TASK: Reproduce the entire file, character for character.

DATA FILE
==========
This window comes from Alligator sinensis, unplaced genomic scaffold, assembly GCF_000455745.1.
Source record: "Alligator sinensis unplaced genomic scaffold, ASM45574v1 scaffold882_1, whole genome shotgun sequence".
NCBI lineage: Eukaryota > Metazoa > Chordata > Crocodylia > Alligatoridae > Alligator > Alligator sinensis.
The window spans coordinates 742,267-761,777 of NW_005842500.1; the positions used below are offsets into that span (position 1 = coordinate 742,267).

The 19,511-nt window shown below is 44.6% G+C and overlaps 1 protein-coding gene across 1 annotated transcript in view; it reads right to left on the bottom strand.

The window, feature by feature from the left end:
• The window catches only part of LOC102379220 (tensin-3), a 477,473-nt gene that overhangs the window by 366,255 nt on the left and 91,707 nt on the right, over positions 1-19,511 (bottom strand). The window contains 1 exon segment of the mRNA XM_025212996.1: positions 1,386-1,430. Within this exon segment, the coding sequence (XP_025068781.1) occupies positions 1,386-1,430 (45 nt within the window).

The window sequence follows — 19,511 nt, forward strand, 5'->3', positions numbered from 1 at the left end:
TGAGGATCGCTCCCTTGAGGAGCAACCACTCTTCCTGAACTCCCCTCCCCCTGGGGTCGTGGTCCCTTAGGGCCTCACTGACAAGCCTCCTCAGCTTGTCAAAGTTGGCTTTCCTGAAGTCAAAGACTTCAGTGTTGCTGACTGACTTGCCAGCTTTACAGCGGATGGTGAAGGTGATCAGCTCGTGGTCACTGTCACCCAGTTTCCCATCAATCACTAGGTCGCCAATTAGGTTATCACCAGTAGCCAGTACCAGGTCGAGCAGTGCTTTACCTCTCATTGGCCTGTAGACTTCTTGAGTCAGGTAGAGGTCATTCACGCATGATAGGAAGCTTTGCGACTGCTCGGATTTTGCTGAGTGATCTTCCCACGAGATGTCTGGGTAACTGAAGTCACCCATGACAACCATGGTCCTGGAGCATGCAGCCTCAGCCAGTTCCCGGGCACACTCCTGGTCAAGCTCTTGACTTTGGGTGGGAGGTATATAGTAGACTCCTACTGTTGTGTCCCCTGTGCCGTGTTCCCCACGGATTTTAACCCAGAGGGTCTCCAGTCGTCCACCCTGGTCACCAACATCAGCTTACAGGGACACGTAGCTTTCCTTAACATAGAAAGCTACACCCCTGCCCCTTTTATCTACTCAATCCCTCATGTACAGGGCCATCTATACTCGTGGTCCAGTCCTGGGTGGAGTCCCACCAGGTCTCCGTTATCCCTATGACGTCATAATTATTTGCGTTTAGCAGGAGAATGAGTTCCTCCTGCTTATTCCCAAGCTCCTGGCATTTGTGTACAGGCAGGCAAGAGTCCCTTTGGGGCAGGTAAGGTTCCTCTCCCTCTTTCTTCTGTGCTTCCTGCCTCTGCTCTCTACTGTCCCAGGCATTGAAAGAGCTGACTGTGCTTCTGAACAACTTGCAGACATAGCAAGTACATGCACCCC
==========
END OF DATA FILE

This window comes from Alligator sinensis, unplaced genomic scaffold, assembly GCF_000455745.1.
Source record: "Alligator sinensis unplaced genomic scaffold, ASM45574v1 scaffold882_1, whole genome shotgun sequence".
NCBI lineage: Eukaryota > Metazoa > Chordata > Crocodylia > Alligatoridae > Alligator > Alligator sinensis.
The window spans coordinates 742,267-761,777 of NW_005842500.1; the positions used below are offsets into that span (position 1 = coordinate 742,267).

The 19,511-nt window shown below is 44.6% G+C and overlaps 1 protein-coding gene across 1 annotated transcript in view; it reads right to left on the bottom strand.

The window, feature by feature from the left end:
• The window catches only part of LOC102379220 (tensin-3), a 477,473-nt gene that overhangs the window by 366,255 nt on the left and 91,707 nt on the right, over positions 1-19,511 (bottom strand). The window contains 1 exon segment of the mRNA XM_025212996.1: positions 1,386-1,430. Within this exon segment, the coding sequence (XP_025068781.1) occupies positions 1,386-1,430 (45 nt within the window).

The window sequence follows — 19,511 nt, forward strand, 5'->3', positions numbered from 1 at the left end:
TGAGGATCGCTCCCTTGAGGAGCAACCACTCTTCCTGAACTCCCCTCCCCCTGGGGTCGTGGTCCCTTAGGGCCTCACTGACAAGCCTCCTCAGCTTGTCAAAGTTGGCTTTCCTGAAGTCAAAGACTTCAGTGTTGCTGACTGACTTGCCAGCTTTACAGCGGATGGTGAAGGTGATCAGCTCGTGGTCACTGTCACCCAGTTTCCCATCAATCACTAGGTCGCCAATTAGGTTATCACCAGTAGCCAGTACCAGGTCGAGCAGTGCTTTACCTCTCATTGGCCTGTAGACTTCTTGAGTCAGGTAGAGGTCATTCACGCATGATAGGAAGCTTTGCGACTGCTCGGATTTTGCTGAGTGATCTTCCCACGAGATGTCTGGGTAACTGAAGTCACCCATGACAACCATGGTCCTGGAGCATGCAGCCTCAGCCAGTTCCCGGGCACACTCCTGGTCAAGCTCTTGACTTTGGGTGGGAGGTATATAGTAGACTCCTACTGTTGTGTCCCCTGTGCCGTGTTCCCCACGGATTTTAACCCAGAGGGTCTCCAGTCGTCCACCCTGGTCACCAACATCAGCTTACAGGGACACGTAGCTTTCCTTAACATAGAAAGCTACACCCCTGCCCCTTTTATCTACTCAATCCCTCATGTACAGGGCCATCTATACTCGTGGTCCAGTCCTGGGTGGAGTCCCACCAGGTCTCCGTTATCCCTATGACGTCATAATTATTTGCGTTTAGCAGGAGAATGAGTTCCTCCTGCTTATTCCCAAGCTCCTGGCATTTGTGTACAGGCAGGCAAGAGTCCCTTTGGGGCAGGTAAGGTTCCTCTCCCTCTTTCTTCTGTGCTTCCTGCCTCTGCTCTCTACTGTCCCAGGCATTGAAAGAGCTGACTGTGCTTCTGAACAACTTGCAGACATAGCAAGTACATGCACCCC